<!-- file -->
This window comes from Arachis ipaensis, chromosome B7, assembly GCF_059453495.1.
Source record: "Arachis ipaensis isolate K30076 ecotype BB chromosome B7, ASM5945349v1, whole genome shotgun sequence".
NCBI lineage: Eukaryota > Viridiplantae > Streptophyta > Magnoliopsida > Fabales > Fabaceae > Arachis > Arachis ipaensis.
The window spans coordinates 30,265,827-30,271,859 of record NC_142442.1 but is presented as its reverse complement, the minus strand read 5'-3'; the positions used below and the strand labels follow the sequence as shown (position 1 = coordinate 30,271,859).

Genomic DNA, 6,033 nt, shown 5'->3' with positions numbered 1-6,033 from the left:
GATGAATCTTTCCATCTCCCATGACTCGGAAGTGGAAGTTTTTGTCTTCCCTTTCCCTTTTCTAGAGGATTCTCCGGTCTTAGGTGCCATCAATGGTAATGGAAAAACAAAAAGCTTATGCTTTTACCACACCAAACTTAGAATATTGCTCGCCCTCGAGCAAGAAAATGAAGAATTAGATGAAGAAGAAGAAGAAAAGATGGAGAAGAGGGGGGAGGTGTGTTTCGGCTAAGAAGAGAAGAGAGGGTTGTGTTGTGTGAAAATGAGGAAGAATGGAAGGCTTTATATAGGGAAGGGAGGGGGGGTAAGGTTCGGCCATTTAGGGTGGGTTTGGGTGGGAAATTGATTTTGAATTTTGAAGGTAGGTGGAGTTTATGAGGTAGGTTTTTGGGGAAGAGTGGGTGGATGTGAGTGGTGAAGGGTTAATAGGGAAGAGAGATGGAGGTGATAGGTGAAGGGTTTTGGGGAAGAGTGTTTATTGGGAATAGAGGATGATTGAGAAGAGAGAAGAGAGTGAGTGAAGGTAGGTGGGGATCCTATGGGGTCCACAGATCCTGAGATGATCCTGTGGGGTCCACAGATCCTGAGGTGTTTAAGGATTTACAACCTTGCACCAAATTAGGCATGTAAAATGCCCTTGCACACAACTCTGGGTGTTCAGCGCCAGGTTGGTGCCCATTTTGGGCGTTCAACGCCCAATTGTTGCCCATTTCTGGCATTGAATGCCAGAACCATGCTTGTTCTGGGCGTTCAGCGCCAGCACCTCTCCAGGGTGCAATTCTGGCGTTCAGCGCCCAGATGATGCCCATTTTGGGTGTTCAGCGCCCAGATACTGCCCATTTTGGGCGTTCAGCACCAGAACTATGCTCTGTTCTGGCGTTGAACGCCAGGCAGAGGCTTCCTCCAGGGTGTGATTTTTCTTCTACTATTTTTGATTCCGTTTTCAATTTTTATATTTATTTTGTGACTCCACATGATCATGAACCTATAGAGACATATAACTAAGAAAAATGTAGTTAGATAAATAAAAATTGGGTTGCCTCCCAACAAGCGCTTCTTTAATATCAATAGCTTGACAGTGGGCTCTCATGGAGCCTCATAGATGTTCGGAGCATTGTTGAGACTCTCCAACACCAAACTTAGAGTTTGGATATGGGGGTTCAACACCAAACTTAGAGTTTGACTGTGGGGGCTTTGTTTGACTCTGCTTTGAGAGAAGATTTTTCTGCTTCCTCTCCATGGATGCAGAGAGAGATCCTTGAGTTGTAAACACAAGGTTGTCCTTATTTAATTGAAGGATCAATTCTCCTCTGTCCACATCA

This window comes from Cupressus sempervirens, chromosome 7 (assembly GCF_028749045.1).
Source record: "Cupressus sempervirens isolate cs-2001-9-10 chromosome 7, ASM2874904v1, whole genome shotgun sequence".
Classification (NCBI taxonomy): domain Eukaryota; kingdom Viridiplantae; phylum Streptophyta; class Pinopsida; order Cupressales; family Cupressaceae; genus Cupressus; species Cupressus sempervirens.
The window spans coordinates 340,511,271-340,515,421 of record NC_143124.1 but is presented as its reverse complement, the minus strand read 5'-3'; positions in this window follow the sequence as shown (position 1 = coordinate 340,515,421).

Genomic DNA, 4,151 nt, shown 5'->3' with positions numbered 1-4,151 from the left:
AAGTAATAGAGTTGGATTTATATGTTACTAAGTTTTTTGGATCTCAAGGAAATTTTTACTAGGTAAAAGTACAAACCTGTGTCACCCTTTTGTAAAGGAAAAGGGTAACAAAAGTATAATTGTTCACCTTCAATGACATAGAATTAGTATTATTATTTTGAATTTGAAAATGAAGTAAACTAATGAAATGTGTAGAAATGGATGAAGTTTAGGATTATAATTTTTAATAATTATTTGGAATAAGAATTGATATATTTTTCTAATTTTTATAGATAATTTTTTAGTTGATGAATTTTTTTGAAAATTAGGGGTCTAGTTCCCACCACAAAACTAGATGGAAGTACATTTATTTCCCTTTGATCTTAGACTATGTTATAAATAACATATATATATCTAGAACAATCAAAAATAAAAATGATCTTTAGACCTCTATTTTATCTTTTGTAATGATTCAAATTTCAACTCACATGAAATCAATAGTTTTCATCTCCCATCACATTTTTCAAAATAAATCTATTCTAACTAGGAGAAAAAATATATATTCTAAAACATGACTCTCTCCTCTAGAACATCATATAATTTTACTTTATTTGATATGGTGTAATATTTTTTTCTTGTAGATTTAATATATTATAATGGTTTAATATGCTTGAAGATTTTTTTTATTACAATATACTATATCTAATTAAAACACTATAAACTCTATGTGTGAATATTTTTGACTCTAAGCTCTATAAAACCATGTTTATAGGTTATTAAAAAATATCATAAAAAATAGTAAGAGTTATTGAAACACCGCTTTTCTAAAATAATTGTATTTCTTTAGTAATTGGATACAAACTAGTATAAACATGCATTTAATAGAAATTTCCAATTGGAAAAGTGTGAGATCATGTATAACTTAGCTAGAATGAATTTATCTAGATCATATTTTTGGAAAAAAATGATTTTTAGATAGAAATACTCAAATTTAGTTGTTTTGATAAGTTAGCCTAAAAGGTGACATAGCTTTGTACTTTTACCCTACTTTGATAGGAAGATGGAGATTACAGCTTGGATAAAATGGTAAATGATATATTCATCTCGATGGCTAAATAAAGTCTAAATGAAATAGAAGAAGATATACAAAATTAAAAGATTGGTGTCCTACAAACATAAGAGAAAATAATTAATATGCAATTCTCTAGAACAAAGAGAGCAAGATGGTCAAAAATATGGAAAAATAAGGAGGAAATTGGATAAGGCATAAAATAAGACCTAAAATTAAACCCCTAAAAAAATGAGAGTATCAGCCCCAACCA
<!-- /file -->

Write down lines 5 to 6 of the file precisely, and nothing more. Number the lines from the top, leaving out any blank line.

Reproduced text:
Genomic DNA, 6,033 nt, shown 5'->3' with positions numbered 1-6,033 from the left:
GATGAATCTTTCCATCTCCCATGACTCGGAAGTGGAAGTTTTTGTCTTCCCTTTCCCTTTTCTAGAGGATTCTCCGGTCTTAGGTGCCATCAATGGTAATGGAAAAACAAAAAGCTTATGCTTTTACCACACCAAACTTAGAATATTGCTCGCCCTCGAGCAAGAAAATGAAGAATTAGATGAAGAAGAAGAAGAAAAGATGGAGAAGAGGGGGGAGGTGTGTTTCGGCTAAGAAGAGAAGAGAGGGTTGTGTTGTGTGAAAATGAGGAAGAATGGAAGGCTTTATATAGGGAAGGGAGGGGGGGTAAGGTTCGGCCATTTAGGGTGGGTTTGGGTGGGAAATTGATTTTGAATTTTGAAGGTAGGTGGAGTTTATGAGGTAGGTTTTTGGGGAAGAGTGGGTGGATGTGAGTGGTGAAGGGTTAATAGGGAAGAGAGATGGAGGTGATAGGTGAAGGGTTTTGGGGAAGAGTGTTTATTGGGAATAGAGGATGATTGAGAAGAGAGAAGAGAGTGAGTGAAGGTAGGTGGGGATCCTATGGGGTCCACAGATCCTGAGATGATCCTGTGGGGTCCACAGATCCTGAGGTGTTTAAGGATTTACAACCTTGCACCAAATTAGGCATGTAAAATGCCCTTGCACACAACTCTGGGTGTTCAGCGCCAGGTTGGTGCCCATTTTGGGCGTTCAACGCCCAATTGTTGCCCATTTCTGGCATTGAATGCCAGAACCATGCTTGTTCTGGGCGTTCAGCGCCAGCACCTCTCCAGGGTGCAATTCTGGCGTTCAGCGCCCAGATGATGCCCATTTTGGGTGTTCAGCGCCCAGATACTGCCCATTTTGGGCGTTCAGCACCAGAACTATGCTCTGTTCTGGCGTTGAACGCCAGGCAGAGGCTTCCTCCAGGGTGTGATTTTTCTTCTACTATTTTTGATTCCGTTTTCAATTTTTATATTTATTTTGTGACTCCACATGATCATGAACCTATAGAGACATATAACTAAGAAAAATGTAGTTAGATAAATAAAAATTGGGTTGCCTCCCAACAAGCGCTTCTTTAATATCAATAGCTTGACAGTGGGCTCTCATGGAGCCTCATAGATGTTCGGAGCATTGTTGAGACTCTCCAACACCAAACTTAGAGTTTGGATATGGGGGTTCAACACCAAACTTAGAGTTTGACTGTGGGGGCTTTGTTTGACTCTGCTTTGAGAGAAGATTTTTCTGCTTCCTCTCCATGGATGCAGAGAGAGATCCTTGAGTTGTAAACACAAGGTTGTCCTTATTTAATTGAAGGATCAATTCTCCTCTGTCCACATCA